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Hoffmann, R. A wiki for the life sciences where authorship matters. Nature Genetics (2008)

Cyclic adenosine 3':5'-monophosphate phosphodiesterase and its role in learning in Drosophila.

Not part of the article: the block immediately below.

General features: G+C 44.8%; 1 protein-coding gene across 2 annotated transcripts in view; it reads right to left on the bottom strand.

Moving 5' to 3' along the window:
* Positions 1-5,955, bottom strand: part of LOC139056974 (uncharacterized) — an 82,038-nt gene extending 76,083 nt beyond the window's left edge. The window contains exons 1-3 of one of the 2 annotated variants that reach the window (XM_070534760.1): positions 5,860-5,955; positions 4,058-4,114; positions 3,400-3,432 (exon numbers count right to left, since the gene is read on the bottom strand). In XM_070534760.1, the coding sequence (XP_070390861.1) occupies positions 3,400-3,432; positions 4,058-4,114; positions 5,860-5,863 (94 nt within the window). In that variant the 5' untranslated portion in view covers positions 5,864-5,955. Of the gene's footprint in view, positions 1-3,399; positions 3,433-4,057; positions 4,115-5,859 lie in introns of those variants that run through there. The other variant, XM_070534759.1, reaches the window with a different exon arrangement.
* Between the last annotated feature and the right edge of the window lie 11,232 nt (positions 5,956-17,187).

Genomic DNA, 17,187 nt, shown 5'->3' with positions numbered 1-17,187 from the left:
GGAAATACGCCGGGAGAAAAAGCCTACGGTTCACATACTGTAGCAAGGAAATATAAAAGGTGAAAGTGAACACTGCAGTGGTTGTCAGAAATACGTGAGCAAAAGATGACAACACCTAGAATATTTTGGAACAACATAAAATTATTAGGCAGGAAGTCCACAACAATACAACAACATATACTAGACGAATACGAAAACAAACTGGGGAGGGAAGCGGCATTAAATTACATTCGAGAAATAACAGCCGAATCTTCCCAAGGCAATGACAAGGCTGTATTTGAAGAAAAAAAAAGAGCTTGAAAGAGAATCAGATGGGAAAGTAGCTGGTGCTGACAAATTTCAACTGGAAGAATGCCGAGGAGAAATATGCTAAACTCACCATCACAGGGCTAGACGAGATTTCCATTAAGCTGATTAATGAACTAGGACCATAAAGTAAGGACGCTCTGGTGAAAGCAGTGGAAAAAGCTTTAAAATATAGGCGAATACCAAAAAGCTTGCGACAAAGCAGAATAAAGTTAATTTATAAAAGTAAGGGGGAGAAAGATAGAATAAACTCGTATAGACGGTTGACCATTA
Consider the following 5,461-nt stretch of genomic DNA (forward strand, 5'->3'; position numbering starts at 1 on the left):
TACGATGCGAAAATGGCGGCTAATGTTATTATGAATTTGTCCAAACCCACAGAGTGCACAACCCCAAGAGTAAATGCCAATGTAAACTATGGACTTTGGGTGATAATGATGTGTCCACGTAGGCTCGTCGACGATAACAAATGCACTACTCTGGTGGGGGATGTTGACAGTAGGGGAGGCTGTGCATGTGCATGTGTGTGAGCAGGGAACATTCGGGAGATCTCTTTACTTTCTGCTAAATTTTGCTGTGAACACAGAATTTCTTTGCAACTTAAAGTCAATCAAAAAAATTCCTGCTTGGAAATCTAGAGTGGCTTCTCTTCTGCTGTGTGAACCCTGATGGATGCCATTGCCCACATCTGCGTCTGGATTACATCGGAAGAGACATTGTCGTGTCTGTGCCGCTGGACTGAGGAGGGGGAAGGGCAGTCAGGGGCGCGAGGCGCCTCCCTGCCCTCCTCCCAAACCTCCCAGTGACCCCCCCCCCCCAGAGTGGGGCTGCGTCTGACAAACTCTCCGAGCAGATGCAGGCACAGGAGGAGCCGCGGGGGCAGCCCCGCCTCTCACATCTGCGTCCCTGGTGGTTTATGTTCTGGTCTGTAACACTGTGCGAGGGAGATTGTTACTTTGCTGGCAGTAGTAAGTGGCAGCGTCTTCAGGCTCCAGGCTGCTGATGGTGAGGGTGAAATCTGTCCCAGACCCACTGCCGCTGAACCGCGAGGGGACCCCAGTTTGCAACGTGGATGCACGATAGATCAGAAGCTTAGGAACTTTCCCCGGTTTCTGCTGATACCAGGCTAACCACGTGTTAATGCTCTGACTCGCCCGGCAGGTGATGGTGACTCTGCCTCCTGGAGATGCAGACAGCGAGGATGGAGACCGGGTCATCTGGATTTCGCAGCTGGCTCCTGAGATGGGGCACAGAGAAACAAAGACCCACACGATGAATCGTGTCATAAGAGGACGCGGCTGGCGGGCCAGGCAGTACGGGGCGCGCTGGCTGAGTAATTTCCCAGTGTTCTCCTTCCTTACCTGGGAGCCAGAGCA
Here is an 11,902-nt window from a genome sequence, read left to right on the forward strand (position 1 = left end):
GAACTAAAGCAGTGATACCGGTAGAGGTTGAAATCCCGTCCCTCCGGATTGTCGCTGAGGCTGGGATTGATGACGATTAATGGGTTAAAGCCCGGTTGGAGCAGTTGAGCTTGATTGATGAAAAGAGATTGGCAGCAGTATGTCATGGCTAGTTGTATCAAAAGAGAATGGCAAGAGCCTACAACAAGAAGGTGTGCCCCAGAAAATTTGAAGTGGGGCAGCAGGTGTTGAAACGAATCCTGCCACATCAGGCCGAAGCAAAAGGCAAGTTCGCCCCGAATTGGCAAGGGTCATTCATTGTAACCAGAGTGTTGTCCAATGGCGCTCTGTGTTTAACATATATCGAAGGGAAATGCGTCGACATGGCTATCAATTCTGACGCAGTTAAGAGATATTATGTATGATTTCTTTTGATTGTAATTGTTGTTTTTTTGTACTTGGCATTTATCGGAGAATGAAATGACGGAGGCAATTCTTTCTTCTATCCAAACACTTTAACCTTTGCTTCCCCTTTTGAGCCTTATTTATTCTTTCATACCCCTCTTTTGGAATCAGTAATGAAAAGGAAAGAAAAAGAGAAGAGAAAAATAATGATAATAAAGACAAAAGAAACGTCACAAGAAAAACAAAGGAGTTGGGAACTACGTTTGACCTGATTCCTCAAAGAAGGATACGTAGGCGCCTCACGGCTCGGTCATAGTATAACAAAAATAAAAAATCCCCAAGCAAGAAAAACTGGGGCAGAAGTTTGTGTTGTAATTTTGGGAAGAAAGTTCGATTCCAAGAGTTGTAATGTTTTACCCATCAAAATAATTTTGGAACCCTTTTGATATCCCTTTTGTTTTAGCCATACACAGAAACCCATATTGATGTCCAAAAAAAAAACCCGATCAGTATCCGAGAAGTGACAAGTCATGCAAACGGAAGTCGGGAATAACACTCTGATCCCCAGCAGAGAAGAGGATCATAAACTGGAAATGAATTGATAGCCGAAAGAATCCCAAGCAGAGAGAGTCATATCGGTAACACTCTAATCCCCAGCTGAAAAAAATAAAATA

Drosophila carrying the X-linked mutation dunce (dnc) showed poor learning in a negative reinforcement olfactory conditioning paradigm (Dudai, Y., Y.-N. Jan, D. Byers, W.G. Quinn, and S. Benzer (1976) Proc. Natl. Acad. Sci. U.S.A. 73: 1684-1688). More recently, dnc flies were shown to have reduced activity for one of two cAMP phosphodiesterases (PDEs) present in normal flies, PDE II, whereas PDE form I was unaffected (Byers, D., R. L. Davis, and J. A. Kiger, Jr. (1981) Nature 289: 79-81). A micro-assay technique is described that allows the separate measurement of PDE I and PDE II in crude extracts, based on specific inhibition of PDE I [3H]cAMP hydrolysis by cGMP. Using this technique, PDE II is shown to occur normally at high specific activity in the nervous system, consistent with the hypothesis that this enzyme plays a role in neuronal function. Reduced PDE II activity correlates with poor learning in dnc flies at three developmental stages (first and third instar larva and adult), as well as in response to genetic modification of dnc gene activity. Biochemical and genetic experiments fail to reveal any abnormal regulation of PDE II in dnc. The specific activity of PDE II is shown to correlate in a one to one fashion with the level of normal dnc gene (dnc+) activity at five different doses of dnc+. These results support the hypothesis that PDE II represents the primary product of the dnc gene, indicating a role for this enzyme in Drosophila learning.[1]


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